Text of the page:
“NASA spots piping hot batch of new sunspots”
June 2, 2020 | 3:07pm
On the upper left side of this image from May 29, 2020, from NASA’s Solar Dynamics Observatory — shown here in the 171-angstrom wavelength, which is typically colorized in gold — one can see a spot of light hovering above the left horizon.
NASA/Solar Dynamics Observatory/
Just a couple of days ago, NASA helped spot a new batch of sunspots and the flares arcing above them. In a new blog post, NASA explains that the flares weren’t particularly powerful and didn’t register with NOAA’s Space Weather Prediction Center, but NASA’s own hardware was able to detect them. The space agency suggests that the sunspots and flares could be an indication that the star is becoming more active yet again.
The Sun typically runs on cycles that last around 11 years on average. During times of high activity, called the solar maximum, sunspots and flares are frequent. It’s during these times that Earth is at the greatest risk of being impacted by a coronal mass ejection, which is what happens when the Sun spews charged particles out into space at incredibly high speeds. If Earth is in the wrong place at the wrong time, that kind of space weather can hinder communications and cause problems with orbiting spacecraft.
The solar minimum, by contrast, is a period of time when the Sun is fairly quiet. Researchers believe we’re in the midst of a solar minimum right now, so the sighting of new sunspots and flares might seem odd, but as Spaceweather reports, the newly-identified features disappeared so rapidly that observers didn’t even have time to catalog them, suggesting the solar minimum is still in full swing.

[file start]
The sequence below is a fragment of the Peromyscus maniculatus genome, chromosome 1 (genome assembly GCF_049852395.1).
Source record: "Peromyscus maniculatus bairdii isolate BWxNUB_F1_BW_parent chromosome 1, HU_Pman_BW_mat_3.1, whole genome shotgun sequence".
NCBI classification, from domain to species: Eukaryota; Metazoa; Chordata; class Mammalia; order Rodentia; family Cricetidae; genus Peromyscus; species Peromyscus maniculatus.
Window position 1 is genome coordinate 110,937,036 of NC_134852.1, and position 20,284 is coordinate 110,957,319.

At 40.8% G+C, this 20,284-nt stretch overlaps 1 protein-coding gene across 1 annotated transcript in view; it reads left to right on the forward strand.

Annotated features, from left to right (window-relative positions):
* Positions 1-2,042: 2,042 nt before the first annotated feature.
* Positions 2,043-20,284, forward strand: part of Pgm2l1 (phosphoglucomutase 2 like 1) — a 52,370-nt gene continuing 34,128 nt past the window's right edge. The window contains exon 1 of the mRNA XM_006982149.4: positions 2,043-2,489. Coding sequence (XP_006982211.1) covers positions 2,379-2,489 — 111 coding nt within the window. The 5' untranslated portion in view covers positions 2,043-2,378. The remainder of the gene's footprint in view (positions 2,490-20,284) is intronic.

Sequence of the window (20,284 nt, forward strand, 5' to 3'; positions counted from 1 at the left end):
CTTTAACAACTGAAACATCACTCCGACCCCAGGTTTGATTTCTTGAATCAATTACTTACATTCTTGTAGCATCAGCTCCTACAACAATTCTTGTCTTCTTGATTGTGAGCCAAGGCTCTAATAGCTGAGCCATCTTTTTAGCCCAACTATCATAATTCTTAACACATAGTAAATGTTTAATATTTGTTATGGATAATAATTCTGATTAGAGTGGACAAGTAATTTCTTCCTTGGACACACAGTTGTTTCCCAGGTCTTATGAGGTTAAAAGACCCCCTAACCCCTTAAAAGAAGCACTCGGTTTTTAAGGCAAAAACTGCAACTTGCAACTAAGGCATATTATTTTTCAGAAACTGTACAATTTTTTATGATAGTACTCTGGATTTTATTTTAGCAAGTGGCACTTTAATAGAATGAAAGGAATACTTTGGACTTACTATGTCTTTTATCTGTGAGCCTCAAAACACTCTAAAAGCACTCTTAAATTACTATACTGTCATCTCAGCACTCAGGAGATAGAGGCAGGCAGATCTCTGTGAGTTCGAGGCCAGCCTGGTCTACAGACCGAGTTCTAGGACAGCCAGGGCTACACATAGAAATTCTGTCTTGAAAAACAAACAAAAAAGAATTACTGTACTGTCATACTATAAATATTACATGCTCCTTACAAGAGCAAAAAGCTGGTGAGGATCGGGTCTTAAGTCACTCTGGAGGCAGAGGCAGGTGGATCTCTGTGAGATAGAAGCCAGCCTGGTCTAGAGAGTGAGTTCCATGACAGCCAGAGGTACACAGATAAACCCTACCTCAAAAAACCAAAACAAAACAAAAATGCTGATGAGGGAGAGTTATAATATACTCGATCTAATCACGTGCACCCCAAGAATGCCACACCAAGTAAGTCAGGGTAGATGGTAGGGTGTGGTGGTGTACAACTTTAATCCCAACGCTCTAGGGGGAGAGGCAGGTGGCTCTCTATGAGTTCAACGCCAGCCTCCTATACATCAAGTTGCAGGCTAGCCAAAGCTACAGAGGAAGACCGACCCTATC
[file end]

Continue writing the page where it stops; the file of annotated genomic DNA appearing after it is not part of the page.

However, the fact that the sunspots popped up at all suggests that we may be slowly leaving the solar minimum and returning to a period of more intense solar activity. Calculating the end of a solar minimum is actually a bit more tricky than you might assume.
“This new sunspot activity could be a sign that the Sun is possibly revving up to the new cycle and has passed through minimum,” NASA writes. “However, it takes at least six months of solar observations and sunspot-counting after a minimum to know when it’s occurred. Because that minimum is defined by the lowest number of sunspots in a cycle, scientists need to see the numbers consistently rising before they can determine when exactly they were at the bottom. That means solar minimum is an instance only recognizable in hindsight: It could take six to 12 months after the fact to confirm when minimum has actually passed.”
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